Thursday, December 6, 2007

Summer Reflections: Butterflies

Giant Swallowtail
This December seems to have come in like a lion, so I thought I would talk about butterflies in the summer to warm things up. Birding has been slow this week anyway!

In early to mid summer, I like to look for butterflies. It is as fascinating as birdwatching and is an alternative to getting outdoors when birding can be slow. In fact, in recent years many birdwatchers have turned to looking at butterflies in the summer, and participating in butterfly counts. The counts are just like Christmas Bird Counts, only you are looking at butterflies.

I participate in at least four butterfly counts every summer. The main ones near me are Pinery/Port Franks, Skunk's Misery (Newbury-Bothwell), Rondeau, and Clear Creek (Highgate). In 2006, I worked the Windsor count at Ojibway. That one was the most fascinating ones ever. Our party found 51 of the 52 species recorded for the entire count! We had lots of good finds, including many different hairstreaks. Hickory Hairstreaks were in large numbers that day. The hairstreaks are tiny fast-flying butterflies that are my favourites.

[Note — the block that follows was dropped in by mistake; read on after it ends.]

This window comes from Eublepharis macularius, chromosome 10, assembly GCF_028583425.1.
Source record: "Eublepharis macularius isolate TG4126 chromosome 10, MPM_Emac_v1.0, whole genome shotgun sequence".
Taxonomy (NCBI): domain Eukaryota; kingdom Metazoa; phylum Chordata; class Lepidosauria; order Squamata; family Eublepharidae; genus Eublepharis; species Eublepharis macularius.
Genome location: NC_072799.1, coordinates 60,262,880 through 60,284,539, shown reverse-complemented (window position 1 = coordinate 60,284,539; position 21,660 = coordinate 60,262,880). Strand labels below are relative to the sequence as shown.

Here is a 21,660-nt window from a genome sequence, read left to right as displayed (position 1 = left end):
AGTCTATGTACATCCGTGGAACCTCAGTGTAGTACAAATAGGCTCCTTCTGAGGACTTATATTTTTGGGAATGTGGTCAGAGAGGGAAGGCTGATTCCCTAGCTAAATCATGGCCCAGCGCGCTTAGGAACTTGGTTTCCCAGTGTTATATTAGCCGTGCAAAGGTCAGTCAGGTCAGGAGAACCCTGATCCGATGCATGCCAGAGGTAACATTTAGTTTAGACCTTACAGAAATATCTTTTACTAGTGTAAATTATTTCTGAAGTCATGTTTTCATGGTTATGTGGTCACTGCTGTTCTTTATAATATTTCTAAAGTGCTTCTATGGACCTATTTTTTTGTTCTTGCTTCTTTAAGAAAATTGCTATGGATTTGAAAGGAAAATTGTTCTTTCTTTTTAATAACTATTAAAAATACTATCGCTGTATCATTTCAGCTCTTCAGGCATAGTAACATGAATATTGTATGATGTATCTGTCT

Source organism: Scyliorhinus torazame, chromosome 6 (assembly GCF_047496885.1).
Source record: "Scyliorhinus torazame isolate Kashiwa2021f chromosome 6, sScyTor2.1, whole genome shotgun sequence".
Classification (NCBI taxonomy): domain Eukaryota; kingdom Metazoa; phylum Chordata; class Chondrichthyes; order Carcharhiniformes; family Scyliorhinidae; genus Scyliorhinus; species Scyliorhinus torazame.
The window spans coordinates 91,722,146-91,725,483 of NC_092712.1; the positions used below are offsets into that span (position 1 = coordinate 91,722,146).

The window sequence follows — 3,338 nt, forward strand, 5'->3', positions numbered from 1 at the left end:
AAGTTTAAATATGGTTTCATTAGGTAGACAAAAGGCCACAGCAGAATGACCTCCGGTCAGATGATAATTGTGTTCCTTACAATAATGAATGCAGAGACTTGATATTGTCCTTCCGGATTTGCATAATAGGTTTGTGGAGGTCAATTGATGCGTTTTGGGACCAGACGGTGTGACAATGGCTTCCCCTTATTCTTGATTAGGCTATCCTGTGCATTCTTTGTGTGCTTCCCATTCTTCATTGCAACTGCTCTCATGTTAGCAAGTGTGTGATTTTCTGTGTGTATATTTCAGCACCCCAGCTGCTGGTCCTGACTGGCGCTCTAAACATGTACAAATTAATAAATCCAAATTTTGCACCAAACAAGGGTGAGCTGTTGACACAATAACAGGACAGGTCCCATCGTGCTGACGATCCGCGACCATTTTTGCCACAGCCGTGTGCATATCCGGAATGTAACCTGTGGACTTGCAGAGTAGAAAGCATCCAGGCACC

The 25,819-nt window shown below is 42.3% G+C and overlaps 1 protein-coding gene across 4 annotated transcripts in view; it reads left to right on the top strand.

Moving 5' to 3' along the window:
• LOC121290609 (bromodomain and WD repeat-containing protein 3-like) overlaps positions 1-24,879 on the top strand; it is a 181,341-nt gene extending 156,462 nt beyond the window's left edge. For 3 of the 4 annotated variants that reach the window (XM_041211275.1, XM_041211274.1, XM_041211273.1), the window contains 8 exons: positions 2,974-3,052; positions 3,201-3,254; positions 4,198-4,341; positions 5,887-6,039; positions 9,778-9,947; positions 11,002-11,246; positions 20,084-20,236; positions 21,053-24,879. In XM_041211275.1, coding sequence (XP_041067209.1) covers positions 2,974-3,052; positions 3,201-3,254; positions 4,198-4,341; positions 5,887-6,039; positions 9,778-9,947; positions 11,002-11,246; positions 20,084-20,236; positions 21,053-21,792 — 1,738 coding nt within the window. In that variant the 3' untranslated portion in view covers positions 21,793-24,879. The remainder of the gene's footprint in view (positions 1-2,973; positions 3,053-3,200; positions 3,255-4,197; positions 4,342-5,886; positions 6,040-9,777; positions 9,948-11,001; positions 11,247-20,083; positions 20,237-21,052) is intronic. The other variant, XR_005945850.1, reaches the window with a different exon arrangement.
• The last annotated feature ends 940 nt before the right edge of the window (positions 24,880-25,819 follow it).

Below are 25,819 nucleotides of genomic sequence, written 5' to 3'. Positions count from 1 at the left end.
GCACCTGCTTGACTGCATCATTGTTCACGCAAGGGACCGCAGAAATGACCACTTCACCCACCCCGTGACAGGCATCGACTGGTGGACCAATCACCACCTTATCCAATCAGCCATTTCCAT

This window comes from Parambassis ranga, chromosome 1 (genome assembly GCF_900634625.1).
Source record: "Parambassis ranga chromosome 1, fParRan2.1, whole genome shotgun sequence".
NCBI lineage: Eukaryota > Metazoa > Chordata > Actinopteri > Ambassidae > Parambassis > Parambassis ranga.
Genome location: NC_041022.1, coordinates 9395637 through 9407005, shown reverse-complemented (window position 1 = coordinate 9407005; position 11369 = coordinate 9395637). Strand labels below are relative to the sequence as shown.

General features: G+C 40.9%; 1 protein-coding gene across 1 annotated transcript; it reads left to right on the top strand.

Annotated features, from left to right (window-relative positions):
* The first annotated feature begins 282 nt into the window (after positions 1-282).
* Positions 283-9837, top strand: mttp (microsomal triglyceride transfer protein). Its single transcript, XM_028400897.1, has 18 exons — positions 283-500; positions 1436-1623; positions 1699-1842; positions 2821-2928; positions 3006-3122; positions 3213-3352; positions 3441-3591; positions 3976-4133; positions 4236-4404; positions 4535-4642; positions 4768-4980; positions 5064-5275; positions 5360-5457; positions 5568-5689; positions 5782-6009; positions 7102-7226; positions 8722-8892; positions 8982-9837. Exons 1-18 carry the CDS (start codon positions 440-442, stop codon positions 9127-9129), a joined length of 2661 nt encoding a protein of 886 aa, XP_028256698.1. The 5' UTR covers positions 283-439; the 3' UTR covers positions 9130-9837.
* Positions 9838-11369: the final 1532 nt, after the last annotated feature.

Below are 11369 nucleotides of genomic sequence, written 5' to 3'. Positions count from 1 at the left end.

On Ojibway, I spotted a Baltimore Checkerspot (see photo). They feed on Turtlehead.

I always take my camera along, and have managed to get a lot of good shots of butterflies.
Here is an Edwards' Hairstreak at Windsor on Butterfly Weed.

One of my favourite spots not too far from home is Moore Wildlife Management Area. It is about half way between here and Sarnia. There is a variety of habitat there included river valley floodplain with mature forest, open prairie area, and shrubby areas. I have seen at least 40 species of butterflies there.
Hairstreaks can be found from early to mid July. Lots of Coral Hairstreaks seem to be there (see photo of pair). They have all orange spots.

The hairstreaks are all similar, but do have distinct differences for which you must look for. I have found lots of Coral, Striped, Banded, and a few Edwards' and Hickory (see left).

There are lots of Hackberry trees there, so you do find Tawny Emperor (see below). I did finally see a Hackberry Butterfly there last summer.
A Gray Comma was a nice find one day in 2006.
In the woodlands, you do get the browns, such as Eyed, Appalachian, and Northern Pearly-eye.

There are some skippers, but I have not done very well with those. The most common of course, is Northern Broken Dash. I did find a Mulberry Wing once though.

I have lots of photos, but too many to post here. So here are a couple more...

Fiery Skipper at Rondeau (left)
American Copper at Windsor (right)

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